However, it will be an extreme position should state decide to nip encryption in the bud as a way of regulating it. This is an anomalous position as well because truth be told, the encryption “genie” is out of the bottle, and increasingly used. High-end encryption protocols are available for the public to download for free. Where the government seeks to outlaw encryption, its implementation is likely to be ineffective as there cannot be a fool-proof mechanism to weed out encryption from the ecosystem. Resultantly, there will be a regulatory vacuum that will remain, where per se illegal encryption is widely used, unless caught.

Rather, it is more prudent to not strip the citizens with this gear that protects their privacy. If encryption is broken, then the security architecture of messaging, e-commerce, online banking platforms, virtual rooms, telemedicine, telehealth,  and several other critical digital platforms are left susceptible, ready to be compromised, which will ultimately render citizens vulnerable to cybercrimes, espionage and other harms.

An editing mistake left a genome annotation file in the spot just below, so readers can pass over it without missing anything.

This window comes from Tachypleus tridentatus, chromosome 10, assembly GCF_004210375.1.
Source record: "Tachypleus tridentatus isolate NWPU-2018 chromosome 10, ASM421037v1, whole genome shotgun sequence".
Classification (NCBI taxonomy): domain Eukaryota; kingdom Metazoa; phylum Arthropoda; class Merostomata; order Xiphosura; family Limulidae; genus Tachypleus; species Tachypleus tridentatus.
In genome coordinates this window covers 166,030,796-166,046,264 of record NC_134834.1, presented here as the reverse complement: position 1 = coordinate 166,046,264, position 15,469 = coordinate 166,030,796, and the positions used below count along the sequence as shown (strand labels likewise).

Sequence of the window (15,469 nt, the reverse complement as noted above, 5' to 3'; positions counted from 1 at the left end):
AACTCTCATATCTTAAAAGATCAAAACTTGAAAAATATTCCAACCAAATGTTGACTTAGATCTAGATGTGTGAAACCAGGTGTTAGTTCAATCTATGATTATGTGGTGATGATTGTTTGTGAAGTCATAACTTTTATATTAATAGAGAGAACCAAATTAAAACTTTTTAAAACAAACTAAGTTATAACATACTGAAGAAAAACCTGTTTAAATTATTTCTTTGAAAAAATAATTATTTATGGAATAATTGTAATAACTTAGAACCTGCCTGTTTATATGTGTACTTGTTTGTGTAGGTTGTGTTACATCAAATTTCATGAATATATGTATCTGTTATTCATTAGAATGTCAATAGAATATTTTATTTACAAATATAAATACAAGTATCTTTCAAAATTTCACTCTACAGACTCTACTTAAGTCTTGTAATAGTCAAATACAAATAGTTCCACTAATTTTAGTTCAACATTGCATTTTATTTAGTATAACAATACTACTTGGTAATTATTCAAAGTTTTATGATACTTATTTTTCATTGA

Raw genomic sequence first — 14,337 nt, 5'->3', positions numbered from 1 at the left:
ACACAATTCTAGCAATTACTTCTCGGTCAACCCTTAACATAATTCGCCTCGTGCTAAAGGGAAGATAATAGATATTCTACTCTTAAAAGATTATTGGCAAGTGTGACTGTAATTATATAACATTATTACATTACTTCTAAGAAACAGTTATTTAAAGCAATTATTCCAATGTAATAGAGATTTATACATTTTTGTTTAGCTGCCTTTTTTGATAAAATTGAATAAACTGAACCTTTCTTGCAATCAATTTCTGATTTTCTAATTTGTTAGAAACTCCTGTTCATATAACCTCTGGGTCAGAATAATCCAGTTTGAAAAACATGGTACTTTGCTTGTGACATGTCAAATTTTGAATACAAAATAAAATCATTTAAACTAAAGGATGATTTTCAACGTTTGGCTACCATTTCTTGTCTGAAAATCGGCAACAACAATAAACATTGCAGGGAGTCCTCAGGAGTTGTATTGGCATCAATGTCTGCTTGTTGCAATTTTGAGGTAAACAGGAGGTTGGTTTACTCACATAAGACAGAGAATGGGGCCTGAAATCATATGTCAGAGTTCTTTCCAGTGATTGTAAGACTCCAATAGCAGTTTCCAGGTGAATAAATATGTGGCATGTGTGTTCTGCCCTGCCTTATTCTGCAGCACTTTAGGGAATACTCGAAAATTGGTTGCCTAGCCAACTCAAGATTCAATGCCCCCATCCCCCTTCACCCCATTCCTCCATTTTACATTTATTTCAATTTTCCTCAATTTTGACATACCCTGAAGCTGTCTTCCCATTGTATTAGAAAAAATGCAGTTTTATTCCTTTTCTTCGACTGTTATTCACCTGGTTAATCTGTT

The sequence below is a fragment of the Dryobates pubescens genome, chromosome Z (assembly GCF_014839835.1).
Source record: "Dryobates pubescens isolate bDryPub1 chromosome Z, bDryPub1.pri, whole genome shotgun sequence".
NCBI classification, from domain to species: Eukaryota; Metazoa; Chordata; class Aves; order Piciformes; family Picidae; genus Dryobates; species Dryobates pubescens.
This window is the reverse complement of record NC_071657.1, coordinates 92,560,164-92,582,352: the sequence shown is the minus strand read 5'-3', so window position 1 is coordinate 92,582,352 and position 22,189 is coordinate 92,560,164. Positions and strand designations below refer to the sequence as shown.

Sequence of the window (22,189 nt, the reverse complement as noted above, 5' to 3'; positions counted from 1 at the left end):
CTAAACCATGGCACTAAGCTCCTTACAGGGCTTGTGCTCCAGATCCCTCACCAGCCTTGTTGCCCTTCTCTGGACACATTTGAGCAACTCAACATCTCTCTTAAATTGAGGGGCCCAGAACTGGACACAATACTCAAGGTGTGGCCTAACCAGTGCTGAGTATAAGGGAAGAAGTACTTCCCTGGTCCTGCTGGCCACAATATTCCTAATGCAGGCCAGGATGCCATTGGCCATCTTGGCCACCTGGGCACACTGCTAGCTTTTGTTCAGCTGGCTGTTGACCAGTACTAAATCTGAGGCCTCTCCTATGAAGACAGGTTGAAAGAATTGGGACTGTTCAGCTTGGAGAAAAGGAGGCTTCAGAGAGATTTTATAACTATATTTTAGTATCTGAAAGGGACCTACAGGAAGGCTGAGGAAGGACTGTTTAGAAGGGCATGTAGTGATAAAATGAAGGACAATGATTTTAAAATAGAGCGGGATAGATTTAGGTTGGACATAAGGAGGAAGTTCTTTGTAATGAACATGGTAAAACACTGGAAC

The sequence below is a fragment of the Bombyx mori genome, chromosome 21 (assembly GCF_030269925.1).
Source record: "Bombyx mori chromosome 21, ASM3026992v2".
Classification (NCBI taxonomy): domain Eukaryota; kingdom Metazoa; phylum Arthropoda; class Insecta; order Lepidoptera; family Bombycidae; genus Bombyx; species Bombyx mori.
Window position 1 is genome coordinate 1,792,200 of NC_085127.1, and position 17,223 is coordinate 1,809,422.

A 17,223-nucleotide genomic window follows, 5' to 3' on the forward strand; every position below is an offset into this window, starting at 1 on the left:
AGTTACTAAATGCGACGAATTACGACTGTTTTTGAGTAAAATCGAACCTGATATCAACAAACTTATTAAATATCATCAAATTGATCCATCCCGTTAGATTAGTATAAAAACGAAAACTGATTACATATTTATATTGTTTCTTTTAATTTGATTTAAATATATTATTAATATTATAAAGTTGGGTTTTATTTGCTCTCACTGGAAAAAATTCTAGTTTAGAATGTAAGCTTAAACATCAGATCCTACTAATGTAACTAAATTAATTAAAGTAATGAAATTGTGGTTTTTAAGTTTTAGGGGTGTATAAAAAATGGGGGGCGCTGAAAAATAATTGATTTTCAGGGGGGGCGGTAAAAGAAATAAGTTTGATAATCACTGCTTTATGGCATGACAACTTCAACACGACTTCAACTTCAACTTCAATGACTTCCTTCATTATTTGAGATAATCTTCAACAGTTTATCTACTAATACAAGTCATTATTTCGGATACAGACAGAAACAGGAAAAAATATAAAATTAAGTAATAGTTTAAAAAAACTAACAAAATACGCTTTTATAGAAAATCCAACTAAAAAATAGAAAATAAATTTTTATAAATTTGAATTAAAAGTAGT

Additionally, empowering the law enforcement agencies to read the messages of the citizenry without consent and authorization under the law is an Orwellian idea, that raises concerns of mass surveillance.

Let us consider some real instances to drive home the point. In Minnesota, 62% of police officials were found to utilise the surveillance capabilities of the state to spy on their ex-wives and ex-girlfriends. The American National Security Agency received widespread criticism when a report revealed that the agency conducted mass domestic surveillance and only managed to track wire transfers worth $8,500 in the name of curbing terrorism. In Athens, a vulnerability introduced for lawful interception ended up being exploited by non-state actors for surveilling the political and military elites of the nation.